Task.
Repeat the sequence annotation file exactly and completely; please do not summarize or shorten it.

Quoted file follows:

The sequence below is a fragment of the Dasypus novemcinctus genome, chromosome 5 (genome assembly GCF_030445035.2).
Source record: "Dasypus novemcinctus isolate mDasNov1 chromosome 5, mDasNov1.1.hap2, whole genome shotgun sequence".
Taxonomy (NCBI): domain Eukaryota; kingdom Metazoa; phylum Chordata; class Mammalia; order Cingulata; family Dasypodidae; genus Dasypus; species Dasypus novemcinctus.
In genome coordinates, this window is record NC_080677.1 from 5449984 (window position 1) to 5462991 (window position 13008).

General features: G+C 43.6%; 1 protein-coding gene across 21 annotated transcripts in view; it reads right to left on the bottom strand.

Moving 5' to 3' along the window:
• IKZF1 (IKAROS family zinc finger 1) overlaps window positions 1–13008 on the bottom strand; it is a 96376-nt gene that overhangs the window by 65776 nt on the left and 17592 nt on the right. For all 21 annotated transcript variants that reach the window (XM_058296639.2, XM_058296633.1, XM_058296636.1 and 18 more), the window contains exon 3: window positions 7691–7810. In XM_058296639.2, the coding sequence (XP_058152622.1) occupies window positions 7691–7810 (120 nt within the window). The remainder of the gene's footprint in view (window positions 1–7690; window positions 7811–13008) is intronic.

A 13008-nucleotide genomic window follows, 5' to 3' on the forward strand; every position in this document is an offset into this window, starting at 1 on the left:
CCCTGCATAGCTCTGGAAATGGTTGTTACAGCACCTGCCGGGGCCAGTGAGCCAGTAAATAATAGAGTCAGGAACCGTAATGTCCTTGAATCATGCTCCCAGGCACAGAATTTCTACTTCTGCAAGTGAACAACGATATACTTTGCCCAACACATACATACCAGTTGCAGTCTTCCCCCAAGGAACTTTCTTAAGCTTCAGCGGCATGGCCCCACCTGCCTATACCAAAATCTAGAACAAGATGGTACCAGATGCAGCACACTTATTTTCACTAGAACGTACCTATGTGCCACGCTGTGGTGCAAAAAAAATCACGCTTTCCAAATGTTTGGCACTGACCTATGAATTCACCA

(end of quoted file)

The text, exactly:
The sequence below is a fragment of the Dasypus novemcinctus genome, chromosome 5 (genome assembly GCF_030445035.2).
Source record: "Dasypus novemcinctus isolate mDasNov1 chromosome 5, mDasNov1.1.hap2, whole genome shotgun sequence".
Taxonomy (NCBI): domain Eukaryota; kingdom Metazoa; phylum Chordata; class Mammalia; order Cingulata; family Dasypodidae; genus Dasypus; species Dasypus novemcinctus.
In genome coordinates, this window is record NC_080677.1 from 5449984 (window position 1) to 5462991 (window position 13008).

General features: G+C 43.6%; 1 protein-coding gene across 21 annotated transcripts in view; it reads right to left on the bottom strand.

Moving 5' to 3' along the window:
• IKZF1 (IKAROS family zinc finger 1) overlaps window positions 1–13008 on the bottom strand; it is a 96376-nt gene that overhangs the window by 65776 nt on the left and 17592 nt on the right. For all 21 annotated transcript variants that reach the window (XM_058296639.2, XM_058296633.1, XM_058296636.1 and 18 more), the window contains exon 3: window positions 7691–7810. In XM_058296639.2, the coding sequence (XP_058152622.1) occupies window positions 7691–7810 (120 nt within the window). The remainder of the gene's footprint in view (window positions 1–7690; window positions 7811–13008) is intronic.

A 13008-nucleotide genomic window follows, 5' to 3' on the forward strand; every position in this document is an offset into this window, starting at 1 on the left:
CCCTGCATAGCTCTGGAAATGGTTGTTACAGCACCTGCCGGGGCCAGTGAGCCAGTAAATAATAGAGTCAGGAACCGTAATGTCCTTGAATCATGCTCCCAGGCACAGAATTTCTACTTCTGCAAGTGAACAACGATATACTTTGCCCAACACATACATACCAGTTGCAGTCTTCCCCCAAGGAACTTTCTTAAGCTTCAGCGGCATGGCCCCACCTGCCTATACCAAAATCTAGAACAAGATGGTACCAGATGCAGCACACTTATTTTCACTAGAACGTACCTATGTGCCACGCTGTGGTGCAAAAAAAATCACGCTTTCCAAATGTTTGGCACTGACCTATGAATTCACCA